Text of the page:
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Screen Seminar: Serialised Bodies

Screen Seminar: Serialised Bodies

Film & TV Studies Screen Seminar: ARC Public
Date: Tuesday 07 February 2023
Time: 17:00 - 19:00
Venue: Studio Two, Advanced Research Centre
Category: Films and theatre, Academic events
Speaker: Dr Abi Jenkins & Dr Mariana Pintado Zurita

Screen Seminar: Serialised Bodies
Tuesday 7th February, 5-7pm
Studio Two, Advanced Research Centre, 11 Chapel Lane

Film and Television Studies are delighted to be able to invite you to our first Screen Seminar for this semester. On Tuesday, February 7th we will be hosting Dr Abi Jenkins and Dr Mariana Pintado Zurita (two newly minted PhDs, both coming out of Film and Television Studies at Glasgow). They’ll be speaking on the topic of ‘serialised bodies’, which I suspect will have some strong interdisciplinary resonance with others in the School. It would be great if you could come along, as we profile some of the excellent scholarship coming out of the school! Some light refreshments (wine/juice/crisps) will be provided….

Secret Bodies, Prosthetic Bodies (Abigail Jenkins)

For most people in the US and UK, fat is the undesirable substance we lose or shed, burn or melt off, reduce or cut back; we worry about gaining weight, packing on pounds, or beefing up. This constant negotiation of size has fostered a representative trope on television, which I term the ‘thin woman within.’ This is a concept both familiar and simple: below many layers of subcutaneous fat and visible cellulite lies a truer, thinner self who – once unleashed in an exertion of self-control measured by the number of pounds shed – will finally be capable of living a full life.

In this seminar, I explore the trope of the thin woman within by analysing the ways in which fat prosthetics have been used to construct large bodies (literally and figuratively) on television. I look at a broad range of textual examples from the last decade, from reality programmes Secret Body (BBC 2021 - ) and My 600-Lb Life (TLC 2012 - ) to fiction shows My Mad Fat Diary (Ch4 2013 - 2015) and The Thing About Pam (Paramount+ 2022). Drawing from approaches in disability and queer studies, I demonstrate how fatness continues to stand in as a visual marker of shame and failure removed from embodied experience; further, I consider fat in relation to the serial form, arguing that the neoliberal structures of governance and the moral frameworks that guide public discourse about fatness are enabled and intensified in the patterns and rhythms of contemporary television.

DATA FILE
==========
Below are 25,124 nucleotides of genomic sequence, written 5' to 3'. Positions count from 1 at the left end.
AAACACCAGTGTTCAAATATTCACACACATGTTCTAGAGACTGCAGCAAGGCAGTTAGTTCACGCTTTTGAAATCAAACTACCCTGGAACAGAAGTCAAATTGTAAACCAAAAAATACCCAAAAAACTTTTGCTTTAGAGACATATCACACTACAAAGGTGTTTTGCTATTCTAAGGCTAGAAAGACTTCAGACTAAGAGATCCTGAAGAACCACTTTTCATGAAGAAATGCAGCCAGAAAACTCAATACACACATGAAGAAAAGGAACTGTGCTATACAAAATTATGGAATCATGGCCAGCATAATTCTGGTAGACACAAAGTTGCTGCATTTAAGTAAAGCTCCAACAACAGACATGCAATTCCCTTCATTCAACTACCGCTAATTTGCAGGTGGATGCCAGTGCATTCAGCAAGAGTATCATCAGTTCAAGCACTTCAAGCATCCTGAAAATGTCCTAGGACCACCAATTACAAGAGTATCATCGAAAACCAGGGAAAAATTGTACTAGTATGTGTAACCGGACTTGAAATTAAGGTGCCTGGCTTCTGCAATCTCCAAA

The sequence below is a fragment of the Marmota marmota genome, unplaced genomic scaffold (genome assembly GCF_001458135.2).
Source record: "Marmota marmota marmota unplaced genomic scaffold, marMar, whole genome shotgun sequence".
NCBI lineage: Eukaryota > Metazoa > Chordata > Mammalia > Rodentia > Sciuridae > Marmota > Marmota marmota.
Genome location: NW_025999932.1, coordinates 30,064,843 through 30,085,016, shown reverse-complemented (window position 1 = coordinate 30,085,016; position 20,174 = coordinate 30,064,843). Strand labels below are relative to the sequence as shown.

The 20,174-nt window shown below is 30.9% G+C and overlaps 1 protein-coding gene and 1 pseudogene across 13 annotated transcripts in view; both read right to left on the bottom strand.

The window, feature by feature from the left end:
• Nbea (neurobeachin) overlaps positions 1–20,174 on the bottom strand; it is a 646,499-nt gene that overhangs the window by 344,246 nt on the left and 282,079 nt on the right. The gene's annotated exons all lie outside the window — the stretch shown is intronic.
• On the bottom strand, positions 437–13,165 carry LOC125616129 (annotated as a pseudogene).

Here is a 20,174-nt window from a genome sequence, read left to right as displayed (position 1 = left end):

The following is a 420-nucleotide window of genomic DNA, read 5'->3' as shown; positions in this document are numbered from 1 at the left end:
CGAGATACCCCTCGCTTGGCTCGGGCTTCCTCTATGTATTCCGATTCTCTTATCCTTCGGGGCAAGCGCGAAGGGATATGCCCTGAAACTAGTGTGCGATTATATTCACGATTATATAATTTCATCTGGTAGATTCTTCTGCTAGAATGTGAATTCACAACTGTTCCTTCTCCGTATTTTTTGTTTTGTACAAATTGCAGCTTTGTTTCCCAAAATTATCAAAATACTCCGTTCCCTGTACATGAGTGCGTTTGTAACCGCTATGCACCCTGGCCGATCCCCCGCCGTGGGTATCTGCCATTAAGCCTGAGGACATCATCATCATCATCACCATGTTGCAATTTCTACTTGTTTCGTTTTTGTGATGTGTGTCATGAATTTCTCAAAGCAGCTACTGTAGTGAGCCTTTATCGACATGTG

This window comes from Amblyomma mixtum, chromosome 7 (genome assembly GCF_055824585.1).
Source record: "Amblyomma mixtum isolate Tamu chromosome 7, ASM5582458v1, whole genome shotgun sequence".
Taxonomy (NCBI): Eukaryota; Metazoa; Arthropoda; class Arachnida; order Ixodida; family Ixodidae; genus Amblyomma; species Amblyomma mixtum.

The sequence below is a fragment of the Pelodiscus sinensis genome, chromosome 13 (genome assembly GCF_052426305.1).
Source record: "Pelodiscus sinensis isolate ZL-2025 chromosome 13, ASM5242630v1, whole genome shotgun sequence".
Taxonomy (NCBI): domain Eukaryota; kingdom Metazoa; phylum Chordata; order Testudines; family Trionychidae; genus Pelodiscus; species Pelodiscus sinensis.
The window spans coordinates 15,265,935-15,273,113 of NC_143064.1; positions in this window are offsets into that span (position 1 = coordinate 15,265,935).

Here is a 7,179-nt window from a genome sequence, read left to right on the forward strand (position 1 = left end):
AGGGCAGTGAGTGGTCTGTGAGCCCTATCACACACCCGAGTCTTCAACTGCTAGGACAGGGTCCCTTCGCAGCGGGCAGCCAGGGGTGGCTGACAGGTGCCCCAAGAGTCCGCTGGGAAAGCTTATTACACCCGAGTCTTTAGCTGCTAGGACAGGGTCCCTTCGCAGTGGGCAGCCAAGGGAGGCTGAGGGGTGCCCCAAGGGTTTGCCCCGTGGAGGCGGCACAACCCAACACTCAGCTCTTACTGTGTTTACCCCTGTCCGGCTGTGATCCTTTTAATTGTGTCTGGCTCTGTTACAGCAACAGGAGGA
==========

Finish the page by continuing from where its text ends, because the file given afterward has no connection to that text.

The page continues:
Dr. Abigail Jenkins (she/they) is a Lecturer in Film and Television Studies at the University of Glasgow. Their current research looks at the depiction of fatness in contemporary British and American TV through intersectional feminist textual analysis and autoethnography. Jenkins has forthcoming publications in Critical Studies in Television and Queer Studies in Media & Popular Culture.

Serialised bodies in time. (Mariana Pintado Zurita)

Historically, the film industry has compelled actors, especially women, to push back time and forever look young. However, the ageing body tells a story. In recent years, popular films have returned in the form of sequels and with them their original characters having aged according to the time passed since we first met them. Stories like Top Gun (1986), Blade Runner(1982), Trainspotting (1996) and many others reintroduced us to their protagonists and catch us up with the way time has affected their stories, their bodies and their worlds.    

In this seminar, I will explore how the ageing body of the character/actor help to tell the stories of what I call the time-critical sequels. I will develop how the duality of the character/actor and the corporeality/embodiment of their ageing body becomes a means through which time is shown and a story is told. I will do this by analysing the case studies of Fançois Truffaut’s The Adventures of Antoine Doinel, Richard Linklater’s Before Trilogy (1995-2013) and Dany Boyle’s T2Trainspotting (2017) and Blade Runner 2049 (2017). I will do this while drawing from Deleuze’s philosophical project along with social theories of time.

Dr Mariana Pintado Zurita (she/her) recently finished her PhD studies. Her thesis research investigates time and temporal experience in long-term sequels and film series. The project focuses on a close textual analysis of sequels drawing from Deleuze’s philosophical project along with social theories of time. She gained her bachelor’s degree in Graphic Design at the Universidad Iberoamericana in Mexico City and went to complete a Master of Arts degree in Film Studies at the University of Kent in Canterbury.

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